The discussion: reactions from various Asian Embassies
First the representative of the Japanese embassy expressed his strong interest in Encompass on behalf of the Japanese ambassador, who had to leave after the speeches. He stated that the Dutch-Japanese relations extend over a period of 400 years, and that for almost 250 years the former Dutch trading post on Deshima island provided Japan with a "window to the West". Traditionally researchers from Japan are eager to learn the Dutch language in order to carry out research of Dutch documents on Japan�s trade and the import of Western technology and so on.
Mrs Song Lejing spoke on behalf of the Chinese ambassador, who also had to leave after the speeches. The Chinese embassy fully supports the efforts to involve more Chinese students in the study of Dutch-Chinese relations, in particular in the 18th century, when the VOC had a strong presence in Canton. "The further we can look back", she said, "the further we can look into the future of Dutch-Chinese relations."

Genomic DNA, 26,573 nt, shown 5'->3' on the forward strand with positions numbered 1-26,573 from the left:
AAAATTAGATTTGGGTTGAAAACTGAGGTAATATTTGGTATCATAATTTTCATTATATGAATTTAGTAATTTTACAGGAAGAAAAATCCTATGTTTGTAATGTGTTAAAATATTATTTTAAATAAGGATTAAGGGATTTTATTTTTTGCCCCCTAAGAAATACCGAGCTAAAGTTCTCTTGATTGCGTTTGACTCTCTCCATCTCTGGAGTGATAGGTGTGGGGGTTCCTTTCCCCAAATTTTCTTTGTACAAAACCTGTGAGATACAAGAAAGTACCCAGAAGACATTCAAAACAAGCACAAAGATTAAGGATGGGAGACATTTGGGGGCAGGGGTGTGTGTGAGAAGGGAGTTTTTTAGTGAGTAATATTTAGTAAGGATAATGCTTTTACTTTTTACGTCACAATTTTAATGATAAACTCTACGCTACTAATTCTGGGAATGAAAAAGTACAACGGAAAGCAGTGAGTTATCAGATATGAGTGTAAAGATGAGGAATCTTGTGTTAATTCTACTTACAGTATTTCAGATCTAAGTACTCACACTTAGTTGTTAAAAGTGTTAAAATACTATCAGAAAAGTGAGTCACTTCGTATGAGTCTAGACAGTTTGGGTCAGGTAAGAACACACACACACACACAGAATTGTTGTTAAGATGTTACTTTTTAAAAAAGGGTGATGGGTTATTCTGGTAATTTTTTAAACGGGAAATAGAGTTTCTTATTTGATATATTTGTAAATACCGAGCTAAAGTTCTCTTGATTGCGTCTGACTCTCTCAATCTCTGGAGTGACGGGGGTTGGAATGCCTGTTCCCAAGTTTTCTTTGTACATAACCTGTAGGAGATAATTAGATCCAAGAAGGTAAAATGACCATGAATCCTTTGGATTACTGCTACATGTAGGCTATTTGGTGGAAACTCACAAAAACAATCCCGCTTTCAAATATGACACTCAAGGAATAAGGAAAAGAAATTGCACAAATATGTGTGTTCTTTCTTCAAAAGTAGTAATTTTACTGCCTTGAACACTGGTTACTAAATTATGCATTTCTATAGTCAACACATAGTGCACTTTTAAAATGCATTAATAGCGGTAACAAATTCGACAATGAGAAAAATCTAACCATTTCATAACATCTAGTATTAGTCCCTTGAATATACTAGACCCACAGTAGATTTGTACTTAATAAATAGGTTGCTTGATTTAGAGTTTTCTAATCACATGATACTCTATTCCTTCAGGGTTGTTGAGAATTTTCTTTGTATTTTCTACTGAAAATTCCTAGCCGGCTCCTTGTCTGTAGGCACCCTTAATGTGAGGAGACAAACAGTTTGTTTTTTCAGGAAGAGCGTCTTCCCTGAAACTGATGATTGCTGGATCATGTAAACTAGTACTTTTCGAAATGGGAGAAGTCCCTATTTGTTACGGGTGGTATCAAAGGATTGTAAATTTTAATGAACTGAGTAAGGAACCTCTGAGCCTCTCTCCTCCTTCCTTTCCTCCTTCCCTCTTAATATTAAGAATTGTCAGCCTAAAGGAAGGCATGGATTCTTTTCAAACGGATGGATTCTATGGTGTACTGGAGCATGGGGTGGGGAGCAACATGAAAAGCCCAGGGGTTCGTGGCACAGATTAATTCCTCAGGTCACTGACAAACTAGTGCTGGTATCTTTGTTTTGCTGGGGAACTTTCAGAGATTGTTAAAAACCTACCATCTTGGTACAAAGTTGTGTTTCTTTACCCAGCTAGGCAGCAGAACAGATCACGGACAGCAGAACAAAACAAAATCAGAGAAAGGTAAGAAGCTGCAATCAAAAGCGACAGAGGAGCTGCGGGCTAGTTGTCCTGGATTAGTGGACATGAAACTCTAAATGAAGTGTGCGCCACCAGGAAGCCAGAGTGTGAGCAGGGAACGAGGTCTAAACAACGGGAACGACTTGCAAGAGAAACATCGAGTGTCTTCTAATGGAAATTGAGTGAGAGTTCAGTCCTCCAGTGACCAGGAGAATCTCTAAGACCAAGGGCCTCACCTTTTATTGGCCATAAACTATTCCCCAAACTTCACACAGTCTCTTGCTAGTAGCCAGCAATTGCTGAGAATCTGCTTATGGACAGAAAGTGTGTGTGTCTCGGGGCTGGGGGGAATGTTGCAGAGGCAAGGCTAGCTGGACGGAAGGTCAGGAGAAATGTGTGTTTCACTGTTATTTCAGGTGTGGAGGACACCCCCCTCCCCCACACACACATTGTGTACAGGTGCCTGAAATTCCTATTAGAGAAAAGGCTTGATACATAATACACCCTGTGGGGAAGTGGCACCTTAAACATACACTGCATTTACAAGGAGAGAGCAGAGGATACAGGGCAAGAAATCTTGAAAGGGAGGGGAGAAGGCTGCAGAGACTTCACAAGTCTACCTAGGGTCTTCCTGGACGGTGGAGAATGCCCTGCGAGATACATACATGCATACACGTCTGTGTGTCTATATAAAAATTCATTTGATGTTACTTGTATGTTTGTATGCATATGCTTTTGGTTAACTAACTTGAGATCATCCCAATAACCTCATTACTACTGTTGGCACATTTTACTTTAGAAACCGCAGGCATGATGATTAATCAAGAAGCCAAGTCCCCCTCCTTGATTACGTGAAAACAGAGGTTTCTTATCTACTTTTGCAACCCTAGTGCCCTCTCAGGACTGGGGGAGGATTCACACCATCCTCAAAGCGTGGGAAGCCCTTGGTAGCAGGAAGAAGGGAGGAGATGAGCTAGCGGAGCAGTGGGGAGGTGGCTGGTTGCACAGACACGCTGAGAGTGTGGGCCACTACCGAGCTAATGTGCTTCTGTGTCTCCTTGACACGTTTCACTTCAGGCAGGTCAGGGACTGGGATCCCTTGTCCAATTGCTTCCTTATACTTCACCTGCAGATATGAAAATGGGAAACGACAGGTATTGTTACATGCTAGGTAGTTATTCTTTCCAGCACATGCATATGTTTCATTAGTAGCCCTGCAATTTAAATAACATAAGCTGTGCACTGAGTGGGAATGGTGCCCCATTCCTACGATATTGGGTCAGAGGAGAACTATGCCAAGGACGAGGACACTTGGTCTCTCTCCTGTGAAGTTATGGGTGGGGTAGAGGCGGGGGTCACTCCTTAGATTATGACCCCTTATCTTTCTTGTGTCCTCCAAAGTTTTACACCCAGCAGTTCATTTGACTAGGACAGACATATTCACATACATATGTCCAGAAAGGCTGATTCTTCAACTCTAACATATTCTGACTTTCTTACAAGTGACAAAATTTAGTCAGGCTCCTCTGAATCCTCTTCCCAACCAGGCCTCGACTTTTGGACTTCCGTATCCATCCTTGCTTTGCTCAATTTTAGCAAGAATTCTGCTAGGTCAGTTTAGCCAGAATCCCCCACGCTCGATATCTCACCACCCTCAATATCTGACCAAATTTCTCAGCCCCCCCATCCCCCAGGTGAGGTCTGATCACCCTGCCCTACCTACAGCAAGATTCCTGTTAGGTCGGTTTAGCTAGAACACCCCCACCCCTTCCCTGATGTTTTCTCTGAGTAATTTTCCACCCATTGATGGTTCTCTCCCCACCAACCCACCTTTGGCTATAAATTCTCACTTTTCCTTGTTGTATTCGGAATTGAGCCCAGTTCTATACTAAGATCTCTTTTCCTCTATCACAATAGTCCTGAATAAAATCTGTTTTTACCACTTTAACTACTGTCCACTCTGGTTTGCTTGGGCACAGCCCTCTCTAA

Her Excellency Mrs Dinh Thi Minh Huyen, Ambassador of Vietnam, expressed her support for the continuation of the academic cooperation that has begun under the TANAP program. "The study of Dutch is also very useful for studying the history of other Southeast Asian countries," she said.
This was also the point made by His Excellency Mr Duangratana, the Thai ambassador. He mentioned that the Dutch VOC sources are the most important sources for the study of the history of Siam in the 17th and 18th centuries. Further cooperation is considered necessary to develop our understanding of historical Siam.
The Indonesian attaché, Mr Muhadjir, spoke on behalf of Ambassador Mohammad Jusuf, who was away in Canada. Mr Muhadjir expressed his strong support for the program and asked for attention to the Indonesian system of academic degrees and its compatibility with the new Dutch bachelor-master system.